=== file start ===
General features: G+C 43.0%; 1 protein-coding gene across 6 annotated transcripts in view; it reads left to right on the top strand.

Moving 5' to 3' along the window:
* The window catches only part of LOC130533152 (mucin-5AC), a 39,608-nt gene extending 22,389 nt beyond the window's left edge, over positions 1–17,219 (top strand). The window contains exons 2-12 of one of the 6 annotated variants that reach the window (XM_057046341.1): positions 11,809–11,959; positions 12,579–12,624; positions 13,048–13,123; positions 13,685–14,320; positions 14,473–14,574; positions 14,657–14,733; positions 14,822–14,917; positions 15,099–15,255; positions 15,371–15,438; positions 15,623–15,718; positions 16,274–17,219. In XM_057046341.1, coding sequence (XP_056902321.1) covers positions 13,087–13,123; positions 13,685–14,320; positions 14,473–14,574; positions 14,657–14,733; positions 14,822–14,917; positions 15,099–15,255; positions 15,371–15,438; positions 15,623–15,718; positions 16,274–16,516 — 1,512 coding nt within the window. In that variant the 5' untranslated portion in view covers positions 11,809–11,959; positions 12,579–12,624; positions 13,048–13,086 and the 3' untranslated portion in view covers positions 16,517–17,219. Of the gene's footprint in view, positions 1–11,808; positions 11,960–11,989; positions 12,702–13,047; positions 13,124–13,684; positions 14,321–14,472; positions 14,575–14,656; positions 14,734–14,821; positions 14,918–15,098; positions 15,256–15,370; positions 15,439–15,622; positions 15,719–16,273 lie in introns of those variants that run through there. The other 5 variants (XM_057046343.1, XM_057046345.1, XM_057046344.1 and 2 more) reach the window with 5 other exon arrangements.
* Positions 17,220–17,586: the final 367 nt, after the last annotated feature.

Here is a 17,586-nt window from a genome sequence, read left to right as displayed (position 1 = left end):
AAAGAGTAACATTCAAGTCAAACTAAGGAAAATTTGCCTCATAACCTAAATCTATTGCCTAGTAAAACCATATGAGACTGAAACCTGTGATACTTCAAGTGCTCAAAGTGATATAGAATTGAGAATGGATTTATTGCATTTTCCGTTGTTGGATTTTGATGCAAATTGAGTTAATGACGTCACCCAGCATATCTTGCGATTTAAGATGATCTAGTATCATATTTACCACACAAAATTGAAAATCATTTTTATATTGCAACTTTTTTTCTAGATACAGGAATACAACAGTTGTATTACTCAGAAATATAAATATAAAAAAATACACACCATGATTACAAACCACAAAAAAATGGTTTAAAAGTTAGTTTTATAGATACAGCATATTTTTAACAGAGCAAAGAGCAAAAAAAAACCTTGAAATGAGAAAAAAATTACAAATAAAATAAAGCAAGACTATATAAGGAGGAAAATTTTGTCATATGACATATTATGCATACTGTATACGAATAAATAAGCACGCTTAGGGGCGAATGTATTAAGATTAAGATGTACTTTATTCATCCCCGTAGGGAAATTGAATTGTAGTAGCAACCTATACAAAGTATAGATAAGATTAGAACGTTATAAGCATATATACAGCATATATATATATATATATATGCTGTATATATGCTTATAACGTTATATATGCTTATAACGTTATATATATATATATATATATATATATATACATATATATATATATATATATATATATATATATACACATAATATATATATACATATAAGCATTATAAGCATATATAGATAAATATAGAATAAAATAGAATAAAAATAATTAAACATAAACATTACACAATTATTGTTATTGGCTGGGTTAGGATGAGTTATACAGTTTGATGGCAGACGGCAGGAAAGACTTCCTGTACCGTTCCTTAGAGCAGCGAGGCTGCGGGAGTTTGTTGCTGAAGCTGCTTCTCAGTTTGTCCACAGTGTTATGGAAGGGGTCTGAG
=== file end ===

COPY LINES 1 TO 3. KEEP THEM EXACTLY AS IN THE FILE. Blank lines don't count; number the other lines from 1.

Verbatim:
General features: G+C 43.0%; 1 protein-coding gene across 6 annotated transcripts in view; it reads left to right on the top strand.

Moving 5' to 3' along the window:
* The window catches only part of LOC130533152 (mucin-5AC), a 39,608-nt gene extending 22,389 nt beyond the window's left edge, over positions 1–17,219 (top strand). The window contains exons 2-12 of one of the 6 annotated variants that reach the window (XM_057046341.1): positions 11,809–11,959; positions 12,579–12,624; positions 13,048–13,123; positions 13,685–14,320; positions 14,473–14,574; positions 14,657–14,733; positions 14,822–14,917; positions 15,099–15,255; positions 15,371–15,438; positions 15,623–15,718; positions 16,274–17,219. In XM_057046341.1, coding sequence (XP_056902321.1) covers positions 13,087–13,123; positions 13,685–14,320; positions 14,473–14,574; positions 14,657–14,733; positions 14,822–14,917; positions 15,099–15,255; positions 15,371–15,438; positions 15,623–15,718; positions 16,274–16,516 — 1,512 coding nt within the window. In that variant the 5' untranslated portion in view covers positions 11,809–11,959; positions 12,579–12,624; positions 13,048–13,086 and the 3' untranslated portion in view covers positions 16,517–17,219. Of the gene's footprint in view, positions 1–11,808; positions 11,960–11,989; positions 12,702–13,047; positions 13,124–13,684; positions 14,321–14,472; positions 14,575–14,656; positions 14,734–14,821; positions 14,918–15,098; positions 15,256–15,370; positions 15,439–15,622; positions 15,719–16,273 lie in introns of those variants that run through there. The other 5 variants (XM_057046343.1, XM_057046345.1, XM_057046344.1 and 2 more) reach the window with 5 other exon arrangements.